Olivia Thomas, ICC Wales, on Embracing Resilience and Competing for Change

Olivia Thomas, Marketing Executive, ICC Wales, attended the ICCA UK & Ireland Chapter Conference for the first time this spring. With a focus on embracing resilience and competing for change, the event was the perfect opportunity for Olivia to meet with like-minded individuals, delve into conversations about inclusivity, and get an in-depth look into the challenges facing the industry and how industry leaders are looking to combat them.

As someone that’s new to the industry, how did you find the event in general?
Being new to the meetings and events, hospitality, and tourism industries, I was nervous I would feel overwhelmed and that I would add little value to the conference. But I was completely wrong.  I was immediately welcomed by everyone, and from the moment I stepped into the First Timers Session, I felt valued and encouraged to voice my opinions and share my experiences.

For me, the ICCA Chapter Conference really reminded me of the true value of in-person meetings and networking. I don’t want to be a solitary boat on the ocean in this industry; I want to go into the harbour and meet people. I found at the event that there were no power struggles, but instead bridges between characters, paving the way for truly collaborative conversations. There were individuals there with decades of experience, and as eager as I was to learn from them, they also wanted to hear my thoughts and opinions as I’m almost like a fresh pair of eyes to the sector.

Can you share more about the sessions you attended and your key findings?

From workshops discussing AI to Menopause, I got an in-depth look into the challenges facing the industry.

I thoroughly enjoyed the Assumptions Workshop, which focused on how we as a society naturally create assumptions on what different demographics experience through life. During this exercise, I joined the LGBTQ+ Community Table to discuss the challenges, privileges and assumed challenge of this demographic within the sector. Although the events, hospitality and tourism sectors are very open to the LGBTQ+ community, there’s a risk of it becoming a silenced norm and I think participation in these tough conversations is the true essence of promoting inclusion. What struck me most was that individuals within the events sector don’t just include inclusion as a tick box activity – they sincerely want inclusive and diverse teams, with a wealth of different opinions.

One discussion that gave me food for thought was sustainability. As a nation we continue to talk about it, how we plan on meeting carbon emission goals, and how we will be carbon emission-free by 2050. But it begs the question: I actually flew here via aeroplane, travelled in a taxi to the venue, and then I’m staying in a hotel, and as we all know, the hotel industry produces a crazy amount of carbon emissions. It made me think, well, I’m preaching all of this stuff in work, but actually, am I being that sustainable?

But the words of a particular student at the end of his debate in one of the sessions stood out to me: “Never doubt that a group of thoughtful people can change the world. Indeed, it is the only thing that ever has.” His sentiment was that yes, although we indulge in non-sustainable practices – none of us flew in a private jet, we all flew economy, and many of ICCA’s delegates used trains too. Sometimes, the results you get from meeting in person just cannot be reflected in virtual meetings. So as long as we’re all acting in the most sustainable way we can, we are changing the world.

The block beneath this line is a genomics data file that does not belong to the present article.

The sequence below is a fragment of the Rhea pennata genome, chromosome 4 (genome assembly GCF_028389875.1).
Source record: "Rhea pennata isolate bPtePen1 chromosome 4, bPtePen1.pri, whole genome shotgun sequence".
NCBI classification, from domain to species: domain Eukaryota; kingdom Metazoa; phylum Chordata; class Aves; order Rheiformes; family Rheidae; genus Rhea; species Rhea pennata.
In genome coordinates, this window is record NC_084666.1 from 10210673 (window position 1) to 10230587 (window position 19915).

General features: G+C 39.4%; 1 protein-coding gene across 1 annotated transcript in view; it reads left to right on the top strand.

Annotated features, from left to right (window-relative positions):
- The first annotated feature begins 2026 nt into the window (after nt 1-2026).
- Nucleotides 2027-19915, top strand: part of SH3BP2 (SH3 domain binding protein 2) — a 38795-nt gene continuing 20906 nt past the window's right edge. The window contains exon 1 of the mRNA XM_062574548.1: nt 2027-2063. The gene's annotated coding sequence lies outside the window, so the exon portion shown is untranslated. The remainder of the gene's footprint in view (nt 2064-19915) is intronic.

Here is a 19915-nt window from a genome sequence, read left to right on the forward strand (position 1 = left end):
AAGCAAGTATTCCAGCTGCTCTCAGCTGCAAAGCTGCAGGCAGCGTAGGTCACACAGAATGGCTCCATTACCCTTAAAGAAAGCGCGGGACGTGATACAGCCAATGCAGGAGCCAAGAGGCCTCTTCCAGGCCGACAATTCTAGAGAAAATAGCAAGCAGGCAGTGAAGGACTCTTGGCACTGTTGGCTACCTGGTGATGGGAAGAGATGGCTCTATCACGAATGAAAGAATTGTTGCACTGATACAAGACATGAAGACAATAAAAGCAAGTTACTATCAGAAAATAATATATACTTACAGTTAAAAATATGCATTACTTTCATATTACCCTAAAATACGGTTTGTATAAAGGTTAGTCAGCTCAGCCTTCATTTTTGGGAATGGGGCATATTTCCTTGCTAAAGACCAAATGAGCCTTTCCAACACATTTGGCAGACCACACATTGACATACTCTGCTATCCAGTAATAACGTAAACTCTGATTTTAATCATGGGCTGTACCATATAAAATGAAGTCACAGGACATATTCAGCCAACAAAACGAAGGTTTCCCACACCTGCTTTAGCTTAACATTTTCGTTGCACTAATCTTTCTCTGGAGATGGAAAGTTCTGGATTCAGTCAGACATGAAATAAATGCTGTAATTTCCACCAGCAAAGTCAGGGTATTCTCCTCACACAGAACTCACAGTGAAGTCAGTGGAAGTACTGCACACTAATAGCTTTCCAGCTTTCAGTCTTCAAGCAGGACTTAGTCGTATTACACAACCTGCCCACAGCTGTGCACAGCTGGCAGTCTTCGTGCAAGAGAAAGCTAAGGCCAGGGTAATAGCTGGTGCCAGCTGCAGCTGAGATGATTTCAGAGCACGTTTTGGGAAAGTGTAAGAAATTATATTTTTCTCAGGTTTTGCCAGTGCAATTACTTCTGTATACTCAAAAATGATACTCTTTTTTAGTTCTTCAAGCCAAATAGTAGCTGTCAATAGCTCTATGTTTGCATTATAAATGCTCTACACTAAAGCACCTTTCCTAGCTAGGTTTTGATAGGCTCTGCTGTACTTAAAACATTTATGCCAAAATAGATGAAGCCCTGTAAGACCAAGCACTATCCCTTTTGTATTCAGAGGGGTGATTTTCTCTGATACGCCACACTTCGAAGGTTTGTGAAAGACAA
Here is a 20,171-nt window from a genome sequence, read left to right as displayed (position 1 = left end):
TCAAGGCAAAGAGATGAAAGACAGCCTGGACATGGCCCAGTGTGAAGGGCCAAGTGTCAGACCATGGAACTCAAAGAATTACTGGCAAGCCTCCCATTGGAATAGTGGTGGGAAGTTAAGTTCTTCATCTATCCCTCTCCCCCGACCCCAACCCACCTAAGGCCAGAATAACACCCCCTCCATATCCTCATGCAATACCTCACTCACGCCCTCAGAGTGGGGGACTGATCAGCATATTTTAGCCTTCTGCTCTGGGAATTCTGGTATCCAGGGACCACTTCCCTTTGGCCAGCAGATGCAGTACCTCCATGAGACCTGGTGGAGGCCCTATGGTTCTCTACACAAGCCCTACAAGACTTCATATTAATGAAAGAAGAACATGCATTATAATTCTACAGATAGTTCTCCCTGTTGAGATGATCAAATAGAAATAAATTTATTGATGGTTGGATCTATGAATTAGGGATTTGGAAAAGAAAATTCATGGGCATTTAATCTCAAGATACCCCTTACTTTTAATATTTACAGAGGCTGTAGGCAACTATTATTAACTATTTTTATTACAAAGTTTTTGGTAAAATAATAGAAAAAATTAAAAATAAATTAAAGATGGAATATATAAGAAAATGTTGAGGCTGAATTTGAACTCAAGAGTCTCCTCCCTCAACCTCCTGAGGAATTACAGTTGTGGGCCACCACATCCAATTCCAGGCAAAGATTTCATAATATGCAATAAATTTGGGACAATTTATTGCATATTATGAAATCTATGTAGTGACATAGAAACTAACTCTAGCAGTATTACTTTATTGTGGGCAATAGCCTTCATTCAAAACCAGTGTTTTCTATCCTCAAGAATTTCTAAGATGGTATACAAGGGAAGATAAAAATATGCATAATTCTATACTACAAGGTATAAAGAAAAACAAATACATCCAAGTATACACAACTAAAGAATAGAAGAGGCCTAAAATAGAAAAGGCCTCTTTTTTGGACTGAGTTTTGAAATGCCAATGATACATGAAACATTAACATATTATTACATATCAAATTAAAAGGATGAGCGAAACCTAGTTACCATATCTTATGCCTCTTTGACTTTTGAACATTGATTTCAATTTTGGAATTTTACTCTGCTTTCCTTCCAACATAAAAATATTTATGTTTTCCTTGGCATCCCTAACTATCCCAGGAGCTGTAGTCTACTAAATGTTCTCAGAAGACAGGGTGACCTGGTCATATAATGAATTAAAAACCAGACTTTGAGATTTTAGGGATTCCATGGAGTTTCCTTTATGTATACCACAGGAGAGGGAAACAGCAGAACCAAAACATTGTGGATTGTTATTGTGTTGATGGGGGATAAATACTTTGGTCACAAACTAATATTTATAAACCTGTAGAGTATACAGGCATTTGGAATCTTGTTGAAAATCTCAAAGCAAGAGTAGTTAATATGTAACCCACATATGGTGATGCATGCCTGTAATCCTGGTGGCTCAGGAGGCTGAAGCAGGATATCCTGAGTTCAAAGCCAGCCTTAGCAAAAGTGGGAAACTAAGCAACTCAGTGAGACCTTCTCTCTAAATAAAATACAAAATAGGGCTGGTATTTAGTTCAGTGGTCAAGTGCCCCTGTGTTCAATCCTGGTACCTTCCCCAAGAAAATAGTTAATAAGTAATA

What did you learn that you can carry into your role at ICC Wales?

One session, The Path to Sustainable Events, made me think about how we market our food offering at ICC Wales. During the session, Jo Austin from Levy UK&I, shared how changing their recipes to dairy-free or vegan without publicly advertising it results in no commotion or complaint. However, as soon as ‘vegan’ or ‘dairy-free’ is visible on the menu, people can react negatively. I think it’s about changing that perception of meat-free alternatives that are more environmentally friendly and making it the norm as opposed to launching a big campaign on social media, and incorporating standard practices into our offering to set the precedent for the future.

A session hosted by a group of students discussing their beliefs and experiences of social media from different backgrounds and ethnicities got me thinking about the diverse nature of the MICE industry. The industry just doesn’t evolve if we don’t introduce new talent, bringing with them new beliefs, experiences, and mindsets.

Another eye-opening discussion for me was around how people started their career in the events sector. Most people would believe that only those who studied Event Management or Event Marketing at university work within the sector but, a show of hands at the ICCA event revealed that most event professionals fell into the industry – myself included as I studied construction and engineering at university. While this was reassuring for me, it highlights that there’s a multi-million-pound industry, full of opportunities and potential where you can do anything, from catering and hospitality to marketing and production, which isn’t being promoted enough at educational level.

The industry is always on the hunt for new talent, and I think it’s vital that we depict roles within the events, hospitality, and tourism sectors as progressive and reputable careers. We need to change the perception that these roles are a stopgap for recent university graduates or college students, but a career full of growth and progressive opportunities. That’s how we, as a sector, can drive resilience and compete for change.